Vorpal board allows you to create dice with custom images to allow for maximum flexibility in creating a more realistic dice rolling experience. To allow for images to work best in rolls and throughout the application we’ve chosen to use vector graphics to improve overall performance. Most people are only familiar with raster style graphics types such as png or jpeg so this blog is to educate users about how to deal with common quirks and problems they have when making the transition to scalable vector graphics (svg) image format.
Online Vector Image Libraries
For starters, there are some very good resources online that have pre-built icons that can be downloaded and used in Vorpal Board. This is by far the easiest way to get images quickly. When using these, it is important to download the SVG image and not the PNG image.
TIP: before downloading images from game-icons, change the background to None for best results.
Converting from PNG to SVG
If you already have PNG images you want to use in our software, many tools such as Adobe Photoshop or GIMP will embed the png inside the svg rather than converting it. That will lead to a poor result in terms of quality, performance, and size. If you absolutely need to use a pre-existing png, it is preferable to instead convert the image into an SVG which will create an approximation of the original, but in vector format. In order to do this you need to use tools designed for vector graphics such as Inkscape or Adobe Illustrator. Keep in mind these conversions are not identical and can be tricky to configure, so this is probably the least-desirable path to get a vector image.
Inkscape is a free and open-source vector graphics editor used to create vector images, primarily in Scalable Vector Graphics (SVG) format. Other formats can be imported and exported. This is the tool the Vorpal team uses whenever we have to convert raster to vector images.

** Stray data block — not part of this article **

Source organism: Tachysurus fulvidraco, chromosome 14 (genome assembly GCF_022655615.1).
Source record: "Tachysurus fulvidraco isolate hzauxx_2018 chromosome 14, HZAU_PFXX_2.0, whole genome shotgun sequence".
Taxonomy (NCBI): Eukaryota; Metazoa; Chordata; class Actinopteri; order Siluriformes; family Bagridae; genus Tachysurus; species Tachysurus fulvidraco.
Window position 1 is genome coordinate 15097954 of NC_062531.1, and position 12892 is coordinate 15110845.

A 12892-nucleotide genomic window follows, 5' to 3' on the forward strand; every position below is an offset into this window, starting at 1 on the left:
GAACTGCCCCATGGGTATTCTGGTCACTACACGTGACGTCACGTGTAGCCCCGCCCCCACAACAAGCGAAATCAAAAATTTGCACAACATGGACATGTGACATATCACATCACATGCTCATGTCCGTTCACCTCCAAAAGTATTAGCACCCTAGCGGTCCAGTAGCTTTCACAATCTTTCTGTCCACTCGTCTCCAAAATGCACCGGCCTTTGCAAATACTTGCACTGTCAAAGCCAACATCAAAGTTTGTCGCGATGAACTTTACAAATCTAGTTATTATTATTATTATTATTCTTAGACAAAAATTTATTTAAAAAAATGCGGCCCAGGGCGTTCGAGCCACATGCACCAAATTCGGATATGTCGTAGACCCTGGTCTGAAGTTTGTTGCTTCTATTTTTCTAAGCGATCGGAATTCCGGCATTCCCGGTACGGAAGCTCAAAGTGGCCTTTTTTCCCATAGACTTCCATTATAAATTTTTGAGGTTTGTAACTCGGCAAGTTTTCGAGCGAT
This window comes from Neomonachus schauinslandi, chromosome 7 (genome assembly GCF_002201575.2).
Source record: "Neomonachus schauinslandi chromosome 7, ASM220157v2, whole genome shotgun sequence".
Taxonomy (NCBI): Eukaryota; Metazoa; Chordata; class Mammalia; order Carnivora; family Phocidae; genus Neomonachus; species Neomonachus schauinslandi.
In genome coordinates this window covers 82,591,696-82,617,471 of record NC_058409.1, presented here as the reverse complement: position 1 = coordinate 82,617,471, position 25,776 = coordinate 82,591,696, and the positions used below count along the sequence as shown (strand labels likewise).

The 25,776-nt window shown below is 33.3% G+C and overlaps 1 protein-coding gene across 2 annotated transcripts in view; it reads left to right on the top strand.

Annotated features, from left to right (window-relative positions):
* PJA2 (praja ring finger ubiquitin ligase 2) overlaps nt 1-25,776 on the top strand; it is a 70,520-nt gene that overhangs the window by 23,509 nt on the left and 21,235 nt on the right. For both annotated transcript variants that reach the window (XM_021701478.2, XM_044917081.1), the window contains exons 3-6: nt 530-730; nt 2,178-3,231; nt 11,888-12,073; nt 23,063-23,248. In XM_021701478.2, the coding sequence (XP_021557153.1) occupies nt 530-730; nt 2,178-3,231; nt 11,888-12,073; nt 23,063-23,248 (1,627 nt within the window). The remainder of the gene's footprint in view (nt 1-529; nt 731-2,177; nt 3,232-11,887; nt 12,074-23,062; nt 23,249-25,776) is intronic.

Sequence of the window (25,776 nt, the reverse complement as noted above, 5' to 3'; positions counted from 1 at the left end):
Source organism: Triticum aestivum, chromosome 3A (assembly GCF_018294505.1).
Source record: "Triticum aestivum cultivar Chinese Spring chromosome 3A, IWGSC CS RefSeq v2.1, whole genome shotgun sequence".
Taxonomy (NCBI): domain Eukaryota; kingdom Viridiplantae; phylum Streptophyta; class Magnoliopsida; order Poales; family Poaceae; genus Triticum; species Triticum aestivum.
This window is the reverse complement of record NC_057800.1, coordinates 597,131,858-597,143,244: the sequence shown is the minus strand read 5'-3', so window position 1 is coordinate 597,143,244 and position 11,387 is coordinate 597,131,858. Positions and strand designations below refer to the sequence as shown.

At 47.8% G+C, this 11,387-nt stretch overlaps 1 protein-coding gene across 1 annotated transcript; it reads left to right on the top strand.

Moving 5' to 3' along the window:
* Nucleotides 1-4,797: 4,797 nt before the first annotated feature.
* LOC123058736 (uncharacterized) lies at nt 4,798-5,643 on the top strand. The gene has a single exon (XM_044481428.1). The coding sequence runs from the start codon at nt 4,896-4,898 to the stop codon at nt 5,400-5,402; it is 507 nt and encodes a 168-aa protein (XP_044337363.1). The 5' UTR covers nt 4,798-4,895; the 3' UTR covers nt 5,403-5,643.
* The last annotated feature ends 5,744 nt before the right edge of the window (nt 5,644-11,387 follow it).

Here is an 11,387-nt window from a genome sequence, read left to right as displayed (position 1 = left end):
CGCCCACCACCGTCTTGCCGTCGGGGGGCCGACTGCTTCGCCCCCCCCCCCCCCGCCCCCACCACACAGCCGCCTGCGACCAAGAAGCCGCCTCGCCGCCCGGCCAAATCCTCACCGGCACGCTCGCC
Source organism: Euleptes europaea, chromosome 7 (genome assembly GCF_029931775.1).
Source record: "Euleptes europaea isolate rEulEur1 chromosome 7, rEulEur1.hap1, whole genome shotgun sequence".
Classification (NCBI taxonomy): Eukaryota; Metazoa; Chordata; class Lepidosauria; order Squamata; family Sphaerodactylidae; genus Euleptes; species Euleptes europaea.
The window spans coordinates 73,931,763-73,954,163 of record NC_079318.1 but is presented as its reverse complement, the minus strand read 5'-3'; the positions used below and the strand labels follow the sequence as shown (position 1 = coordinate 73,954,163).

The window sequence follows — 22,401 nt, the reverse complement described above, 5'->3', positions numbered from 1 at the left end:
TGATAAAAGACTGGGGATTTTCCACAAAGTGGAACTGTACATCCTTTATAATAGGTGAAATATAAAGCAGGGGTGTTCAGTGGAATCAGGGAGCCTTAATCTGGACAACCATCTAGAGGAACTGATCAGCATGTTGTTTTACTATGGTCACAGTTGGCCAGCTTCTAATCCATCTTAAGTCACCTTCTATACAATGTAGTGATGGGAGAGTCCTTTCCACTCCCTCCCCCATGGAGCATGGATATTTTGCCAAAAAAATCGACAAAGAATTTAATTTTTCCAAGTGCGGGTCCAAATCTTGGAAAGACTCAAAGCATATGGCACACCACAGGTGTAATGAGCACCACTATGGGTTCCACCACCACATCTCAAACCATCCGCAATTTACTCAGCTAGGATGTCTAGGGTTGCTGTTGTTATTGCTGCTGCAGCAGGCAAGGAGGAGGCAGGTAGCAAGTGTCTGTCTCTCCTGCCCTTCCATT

There are lots of examples online on how to use inkscape to convert images to SVG such as this one logosbynick.com/inkscape-convert-png-to-svg
Check out this video
There are also tools online that can “automatically” convert images to PNG’s. These work in most cases, but results can vary considerably. Here are some examples:
Other Considerations / FAQ
- While it is preferable NOT to embed image elements in SVG’s as mentioned above, if you have to do so make sure the tag is “image” and not “img” otherwise you can run into issues in certain browsers. (stackoverflow.com/questions/10737166/chrome-not-rendering-svg-referenced-via-img-tag)
- Sizes for images are limited to 125kb. If you are above that threshold, check if you are embedding images directly and consider following some of the techniques to convert your png instead which are described above.
- When creating images in inkscape, try to minimize the empty space around the actual image and keep the document height and width to approximately the same size for best results.